The writer is in New Zealand.
EARLY on in the pandemic, our government appeared to decide to ignore the safety recommendations of Pfizer itself. Pfizer was advising that vaccine exemptions be granted to anyone with injuries subsequent to inoculation or with a health history of allergic reactions or adverse responses to other vaccines. Our government began by refusing almost all applications for vaccine exemption from people in these categories.
Simultaneously the government publicly maintained that mRNA vaccines were entirely ‘safe and effective’. GPs who told patients of risks and advised caution put themselves at risk of public censure and expulsion from the medical profession. Some were struck off.
Our Ministry of Health delayed warning District Health Boards of the risk of myocarditis until mid-December 2021 (nine months after the start of the vaccine rollout in late February 2021 and at least six months after they were first made aware of the problem). This MoH warning incorrectly described vaccine-induced myocarditis as rare and generally mild.
As a result, there was an obvious incentive right from the start of the vaccine rollout for GPs and medical staff at hospitals to ignore alarming cardiac symptoms and fail to order necessary investigative tests. Instead they blamed ‘anxiety’ and sent patients home with ibuprofen.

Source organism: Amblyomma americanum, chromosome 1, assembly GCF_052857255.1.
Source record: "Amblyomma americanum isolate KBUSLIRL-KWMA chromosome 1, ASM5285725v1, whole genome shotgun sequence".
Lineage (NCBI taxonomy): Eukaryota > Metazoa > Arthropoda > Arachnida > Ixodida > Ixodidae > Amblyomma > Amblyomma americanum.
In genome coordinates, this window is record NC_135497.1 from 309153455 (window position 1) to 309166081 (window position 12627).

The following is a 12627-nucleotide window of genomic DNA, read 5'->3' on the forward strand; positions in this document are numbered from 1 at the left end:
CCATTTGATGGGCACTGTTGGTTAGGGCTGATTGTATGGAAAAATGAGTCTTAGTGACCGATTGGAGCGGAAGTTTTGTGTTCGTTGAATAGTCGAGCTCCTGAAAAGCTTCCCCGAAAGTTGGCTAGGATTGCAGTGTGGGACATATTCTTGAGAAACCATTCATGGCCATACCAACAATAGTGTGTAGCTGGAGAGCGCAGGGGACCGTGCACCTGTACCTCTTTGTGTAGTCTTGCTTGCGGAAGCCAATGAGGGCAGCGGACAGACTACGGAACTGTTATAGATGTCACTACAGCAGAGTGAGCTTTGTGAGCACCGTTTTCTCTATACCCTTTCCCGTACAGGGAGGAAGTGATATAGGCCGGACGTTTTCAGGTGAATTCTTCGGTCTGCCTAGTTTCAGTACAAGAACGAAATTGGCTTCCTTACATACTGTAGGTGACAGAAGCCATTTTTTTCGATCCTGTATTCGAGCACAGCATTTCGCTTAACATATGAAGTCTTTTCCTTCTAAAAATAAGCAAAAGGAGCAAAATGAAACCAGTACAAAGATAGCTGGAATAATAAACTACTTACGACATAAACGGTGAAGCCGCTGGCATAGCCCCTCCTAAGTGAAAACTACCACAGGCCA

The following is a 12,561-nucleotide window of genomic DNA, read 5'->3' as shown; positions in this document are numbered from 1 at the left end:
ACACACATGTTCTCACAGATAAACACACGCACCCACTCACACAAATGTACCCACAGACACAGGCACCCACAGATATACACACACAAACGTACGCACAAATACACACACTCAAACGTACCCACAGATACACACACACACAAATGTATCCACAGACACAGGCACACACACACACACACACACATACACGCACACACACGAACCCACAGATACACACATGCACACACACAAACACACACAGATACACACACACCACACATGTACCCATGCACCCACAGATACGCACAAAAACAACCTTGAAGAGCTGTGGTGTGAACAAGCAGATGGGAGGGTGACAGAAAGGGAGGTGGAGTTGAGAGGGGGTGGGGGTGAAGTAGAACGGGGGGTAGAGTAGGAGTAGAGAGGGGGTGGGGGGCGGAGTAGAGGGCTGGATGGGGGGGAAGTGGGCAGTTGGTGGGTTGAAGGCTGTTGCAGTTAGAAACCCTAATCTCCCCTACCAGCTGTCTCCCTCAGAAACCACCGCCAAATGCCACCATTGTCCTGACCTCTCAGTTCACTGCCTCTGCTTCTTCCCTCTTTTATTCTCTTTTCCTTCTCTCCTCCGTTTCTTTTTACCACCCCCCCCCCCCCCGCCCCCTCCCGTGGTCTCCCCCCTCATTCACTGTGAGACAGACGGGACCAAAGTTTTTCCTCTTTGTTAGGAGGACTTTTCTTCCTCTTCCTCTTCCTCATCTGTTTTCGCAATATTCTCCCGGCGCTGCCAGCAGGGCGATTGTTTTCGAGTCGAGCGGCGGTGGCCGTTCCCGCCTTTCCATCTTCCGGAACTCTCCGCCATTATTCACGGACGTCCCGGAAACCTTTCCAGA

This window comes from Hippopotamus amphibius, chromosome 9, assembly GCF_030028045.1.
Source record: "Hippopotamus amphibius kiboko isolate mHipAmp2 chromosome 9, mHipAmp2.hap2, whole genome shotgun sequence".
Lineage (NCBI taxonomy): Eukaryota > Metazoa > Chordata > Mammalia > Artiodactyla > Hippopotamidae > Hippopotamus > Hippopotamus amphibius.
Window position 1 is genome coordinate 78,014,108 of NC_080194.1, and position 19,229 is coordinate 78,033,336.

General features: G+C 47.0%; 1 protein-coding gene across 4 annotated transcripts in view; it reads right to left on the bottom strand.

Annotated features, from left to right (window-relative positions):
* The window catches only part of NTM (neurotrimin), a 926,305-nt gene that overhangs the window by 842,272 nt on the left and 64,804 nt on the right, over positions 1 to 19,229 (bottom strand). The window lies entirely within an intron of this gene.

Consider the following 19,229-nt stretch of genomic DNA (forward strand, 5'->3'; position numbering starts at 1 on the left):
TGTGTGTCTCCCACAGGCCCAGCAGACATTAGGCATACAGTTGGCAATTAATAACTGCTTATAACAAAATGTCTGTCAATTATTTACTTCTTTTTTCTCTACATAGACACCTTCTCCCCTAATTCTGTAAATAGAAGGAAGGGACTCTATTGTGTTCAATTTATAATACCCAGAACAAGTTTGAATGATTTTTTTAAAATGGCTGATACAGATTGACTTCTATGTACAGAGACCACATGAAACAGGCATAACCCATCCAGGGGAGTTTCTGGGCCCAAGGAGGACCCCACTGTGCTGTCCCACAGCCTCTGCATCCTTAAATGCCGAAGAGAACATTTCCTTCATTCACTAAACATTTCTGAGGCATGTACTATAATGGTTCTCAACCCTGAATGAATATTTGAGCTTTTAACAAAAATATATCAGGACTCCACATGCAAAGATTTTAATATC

As of November 2022, there have been 13,000 cases of chest pain and 7,500 cases of shortness of breath (both known symptoms of myocarditis) reported to CARM, the Centre for Adverse Reaction Monitoring. Reporting is voluntary and Medsafe (the NZ counterpart of the UK’s MHRA) itself estimates that only 5 per cent of reactions are reported. Medsafe has still not acknowledged a connection between these reported reactions and mRNA Covid vaccination (except in a very small number of cases of myocarditis).
The reports include 184 deaths. As of November 2022 only two of these deaths have been acknowledged as connected to myocarditis due to vaccination. The rest have been vaguely labelled as ‘unlikely’ to be connected to vaccination.
Up to December 2022, the Accident Compensation Commission (ACC) has received 3,326 claims for vaccine injury. Forty per cent (1,349) of these have been accepted and 60 per cent rejected. Only 152 of the accepted claims are for cardiac injury, among the rest approximately 450 (a third) appear to be due to accidental injury as a result of errors in administering the vaccine.
Up to this point, the MoH has admitted injury rates of three in every 100,000 vaccine recipients. These extremely low figures are in stark contrast to those reported in a preprint paper published two weeks ago in the Lancet by the NZ Ministry of Health. This found statistically significant rates of myocarditis and acute kidney injury (AKI) due to mRNA vaccination. There were 1,778 extra kidney injuries involving hospitalisation and 229 extra cases of myo/pericarditis involving hospitalisation within 21 days of receiving a shot. That is a startling injury rate of approximately one in every 2,000 vaccine recipients. Accordingly, the study points to a rate of injury 16 times higher than previously acknowledged, but that covers only injuries involving hospitalisations within 21 days of the jab. Injuries emerging over a longer term remain uninvestigated by the MoH.